- Record-breaking sale total
- World record for Alexis Preller
- 93% value sell-through rate
A packed salesroom punctuated by enthusiastic applause acknowledged the fierce rivalry among collectors for top paintings, unseen in decades, at Strauss & Co‘s red-letter autumn sale. The sale culminated in a record-breaking tally of R106 million in sales at a value sell-through rate of 93%. This performance is unrivalled in the marketplace.
Irma Stern cemented her status as the most sought-after South African artist at auction when three paintings from her celebrated Zanzibar period (1939–45) sold for a combined value of R39 million.
Adding to the buoyant mood was the sale of Alexis Preller‘s seminal cabinet painting Collected Images (Orchestration of Themes) for just over R10 million, a new world record.
Frank Kilbourn, Strauss & Co‘s chairman, said: “This the first-ever art auction in South Africa to achieve over R100 million in sales. The sell-through rate of 93% is also unprecedented. It is a historic moment for the company and a wonderful way to celebrate our tenth year of business.”
Kilbourn added: “This outstanding result is a major vote of confidence for Strauss & Co and the South African art market in general. We are especially grateful to our clients, both buyers and sellers, for entrusting their works with us.”
The top-selling lot at Strauss & Co‘s sale was a previously unrecorded Stern portrait of an Omani nobleman from the court of the Sultanate of Zanzibar. Painted during Stern’s second visit to Zanzibar in 1945 and acquired directly from the artist by the late collector Sol Munitz, Stern’s painting Arab sold to a telephone bidder for R20 484 000.
The Munitz Collection consigned 15 lots to the sale, including Stern’s The Mauve Sari from 1946, which sold for R14 794 000, and Gerard Sekoto’s Saturday Afternoon, a bucolic street scene from his esteemed Eastwood period, which sold for R3 072 600.
Paintings consigned from the Shill Collection also achieved outstanding prices. They included the world-record Preller work, as well as Stern’s 1939 portrait of a young woman wearing a yellow headscarf, Meditation, Zanzibar, which sold for R17 070 000 attracting the attention of a first-time Stern buyer. Also from the Shill Collection, Gwelo Goodman’s Interior Looking Out, Stellenrust sold for R216 220 and a small bronze of a bull by sculptor Sydney Kumalo achieved R421 060. The sale also included two important collections of decorative arts, notably a fine selection of Chinese and Japanese ceramics and works art from the Dr J.R. and Mary Strong Collection. International bidders vied by telephone for the Chinese pieces. A celadon and beige jade two-handled vase with five-clawed dragon motifs from the late Qing dynasty sold R227 600. A robin’s egg blue-glazed vase trounced the pre-sale estimate, achieving R136 560, while a pale celadon jade brush washer fetched R96 730.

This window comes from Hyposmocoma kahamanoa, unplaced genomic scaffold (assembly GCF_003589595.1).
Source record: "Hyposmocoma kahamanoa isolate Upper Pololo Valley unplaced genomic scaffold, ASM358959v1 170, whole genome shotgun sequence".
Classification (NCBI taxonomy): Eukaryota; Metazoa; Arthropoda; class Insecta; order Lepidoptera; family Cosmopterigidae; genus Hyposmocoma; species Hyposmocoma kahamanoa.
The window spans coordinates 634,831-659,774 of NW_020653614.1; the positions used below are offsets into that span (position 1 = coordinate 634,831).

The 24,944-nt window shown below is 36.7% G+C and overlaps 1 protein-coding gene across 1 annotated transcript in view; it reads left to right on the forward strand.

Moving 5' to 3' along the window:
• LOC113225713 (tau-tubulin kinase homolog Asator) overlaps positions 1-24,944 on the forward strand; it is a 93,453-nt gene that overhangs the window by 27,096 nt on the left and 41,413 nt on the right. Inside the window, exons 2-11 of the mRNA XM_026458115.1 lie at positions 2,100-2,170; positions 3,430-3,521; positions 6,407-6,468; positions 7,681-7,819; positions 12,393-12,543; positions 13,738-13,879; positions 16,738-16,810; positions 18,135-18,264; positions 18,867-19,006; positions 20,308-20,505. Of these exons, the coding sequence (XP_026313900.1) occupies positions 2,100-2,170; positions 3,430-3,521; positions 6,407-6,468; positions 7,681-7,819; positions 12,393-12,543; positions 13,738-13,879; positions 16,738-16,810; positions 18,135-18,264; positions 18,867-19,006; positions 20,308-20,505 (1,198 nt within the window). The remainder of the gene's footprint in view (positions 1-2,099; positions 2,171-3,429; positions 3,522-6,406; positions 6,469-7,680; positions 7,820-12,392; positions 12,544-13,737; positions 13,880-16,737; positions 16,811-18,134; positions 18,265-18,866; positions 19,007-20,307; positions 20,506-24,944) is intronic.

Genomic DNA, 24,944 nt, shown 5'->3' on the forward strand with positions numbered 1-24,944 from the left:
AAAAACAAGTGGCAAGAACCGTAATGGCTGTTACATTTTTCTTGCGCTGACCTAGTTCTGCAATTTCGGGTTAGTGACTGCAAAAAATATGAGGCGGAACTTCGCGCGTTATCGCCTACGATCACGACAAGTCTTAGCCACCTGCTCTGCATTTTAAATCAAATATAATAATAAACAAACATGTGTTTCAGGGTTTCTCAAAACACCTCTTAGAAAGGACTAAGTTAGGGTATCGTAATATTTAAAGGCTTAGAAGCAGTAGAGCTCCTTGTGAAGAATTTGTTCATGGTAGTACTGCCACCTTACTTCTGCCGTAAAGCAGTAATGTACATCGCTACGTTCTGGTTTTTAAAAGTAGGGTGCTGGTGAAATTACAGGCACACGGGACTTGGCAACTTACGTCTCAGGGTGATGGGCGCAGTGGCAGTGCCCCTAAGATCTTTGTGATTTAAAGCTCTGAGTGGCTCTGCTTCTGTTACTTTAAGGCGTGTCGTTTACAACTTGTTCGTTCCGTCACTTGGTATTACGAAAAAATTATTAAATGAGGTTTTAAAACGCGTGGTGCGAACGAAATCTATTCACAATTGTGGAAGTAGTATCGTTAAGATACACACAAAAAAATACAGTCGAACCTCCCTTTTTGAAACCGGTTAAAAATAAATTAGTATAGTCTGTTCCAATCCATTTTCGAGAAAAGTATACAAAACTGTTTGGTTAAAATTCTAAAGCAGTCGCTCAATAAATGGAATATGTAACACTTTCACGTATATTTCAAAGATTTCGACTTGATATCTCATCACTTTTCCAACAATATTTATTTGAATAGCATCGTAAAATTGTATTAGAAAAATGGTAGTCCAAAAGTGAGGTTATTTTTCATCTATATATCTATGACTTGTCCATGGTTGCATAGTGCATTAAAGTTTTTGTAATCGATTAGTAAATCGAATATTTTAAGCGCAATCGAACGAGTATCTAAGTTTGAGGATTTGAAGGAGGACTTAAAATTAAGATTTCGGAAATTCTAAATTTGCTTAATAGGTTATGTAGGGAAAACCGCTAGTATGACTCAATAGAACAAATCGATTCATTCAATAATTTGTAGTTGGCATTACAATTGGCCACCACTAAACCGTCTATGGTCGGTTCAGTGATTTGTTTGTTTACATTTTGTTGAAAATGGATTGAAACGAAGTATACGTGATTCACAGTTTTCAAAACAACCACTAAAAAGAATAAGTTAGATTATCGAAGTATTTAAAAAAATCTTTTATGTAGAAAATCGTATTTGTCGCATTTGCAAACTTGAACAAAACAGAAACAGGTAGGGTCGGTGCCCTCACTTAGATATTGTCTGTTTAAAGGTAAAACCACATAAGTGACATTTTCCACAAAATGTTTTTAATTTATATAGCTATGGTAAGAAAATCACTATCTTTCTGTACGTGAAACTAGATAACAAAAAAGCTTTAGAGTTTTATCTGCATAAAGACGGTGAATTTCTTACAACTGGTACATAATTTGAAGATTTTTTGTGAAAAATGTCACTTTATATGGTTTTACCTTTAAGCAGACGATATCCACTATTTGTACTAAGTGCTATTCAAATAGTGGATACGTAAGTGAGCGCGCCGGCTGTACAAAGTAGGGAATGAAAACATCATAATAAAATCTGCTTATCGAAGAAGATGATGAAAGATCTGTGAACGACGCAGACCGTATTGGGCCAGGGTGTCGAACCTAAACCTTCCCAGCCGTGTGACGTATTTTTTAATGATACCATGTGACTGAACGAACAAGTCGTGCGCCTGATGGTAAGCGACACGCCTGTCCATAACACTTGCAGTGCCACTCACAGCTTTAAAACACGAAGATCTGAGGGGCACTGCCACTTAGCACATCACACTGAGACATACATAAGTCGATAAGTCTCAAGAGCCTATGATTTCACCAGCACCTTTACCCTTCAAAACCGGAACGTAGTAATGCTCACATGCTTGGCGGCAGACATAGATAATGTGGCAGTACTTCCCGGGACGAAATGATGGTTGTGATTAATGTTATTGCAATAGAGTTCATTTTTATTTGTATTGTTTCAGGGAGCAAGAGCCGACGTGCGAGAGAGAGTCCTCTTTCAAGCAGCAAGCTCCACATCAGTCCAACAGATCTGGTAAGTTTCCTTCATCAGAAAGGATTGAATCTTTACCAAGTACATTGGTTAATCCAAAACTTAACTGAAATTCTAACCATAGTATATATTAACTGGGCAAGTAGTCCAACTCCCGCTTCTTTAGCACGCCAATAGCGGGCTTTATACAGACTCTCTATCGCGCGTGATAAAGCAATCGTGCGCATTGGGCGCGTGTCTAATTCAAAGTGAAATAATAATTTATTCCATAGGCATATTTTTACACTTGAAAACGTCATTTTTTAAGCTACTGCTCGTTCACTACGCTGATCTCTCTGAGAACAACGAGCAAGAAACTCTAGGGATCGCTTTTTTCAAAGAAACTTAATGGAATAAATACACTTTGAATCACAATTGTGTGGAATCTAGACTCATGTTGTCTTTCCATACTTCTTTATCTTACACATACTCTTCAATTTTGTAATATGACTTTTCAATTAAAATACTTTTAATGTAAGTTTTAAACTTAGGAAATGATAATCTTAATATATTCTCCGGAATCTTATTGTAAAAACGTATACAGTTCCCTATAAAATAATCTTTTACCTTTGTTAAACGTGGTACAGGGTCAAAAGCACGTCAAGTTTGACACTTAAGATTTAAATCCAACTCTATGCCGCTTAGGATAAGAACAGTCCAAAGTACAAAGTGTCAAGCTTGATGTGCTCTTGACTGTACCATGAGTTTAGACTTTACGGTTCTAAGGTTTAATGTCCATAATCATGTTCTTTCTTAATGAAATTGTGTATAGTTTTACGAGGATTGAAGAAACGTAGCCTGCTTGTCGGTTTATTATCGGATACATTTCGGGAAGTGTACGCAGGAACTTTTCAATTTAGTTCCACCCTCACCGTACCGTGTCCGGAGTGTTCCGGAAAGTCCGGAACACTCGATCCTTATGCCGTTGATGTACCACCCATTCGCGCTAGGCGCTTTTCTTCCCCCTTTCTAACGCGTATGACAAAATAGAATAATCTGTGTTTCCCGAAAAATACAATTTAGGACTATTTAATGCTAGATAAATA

There was also considerable interest in the Strong Collection’s carved pieces. A trio of Chinese snuff bottles, including a pink tourmaline example depicting a qilin (mythological hoofed creature), sold for R54 624. A nineteenth-century wood netsuke depicting a seated tiger achieved R34 140, the top price for a netsuke.
The top lot from the Dr Johan Bolt Collection of important Cape furniture was a rare Southern Cape Neoclassical jonkmanskas from the early 19th century, which sold for R512 100. An important south-western Cape Neoclassical settee exhibited at the Gemeentemuseum, Den Haag, in 2002 sold for R227 600.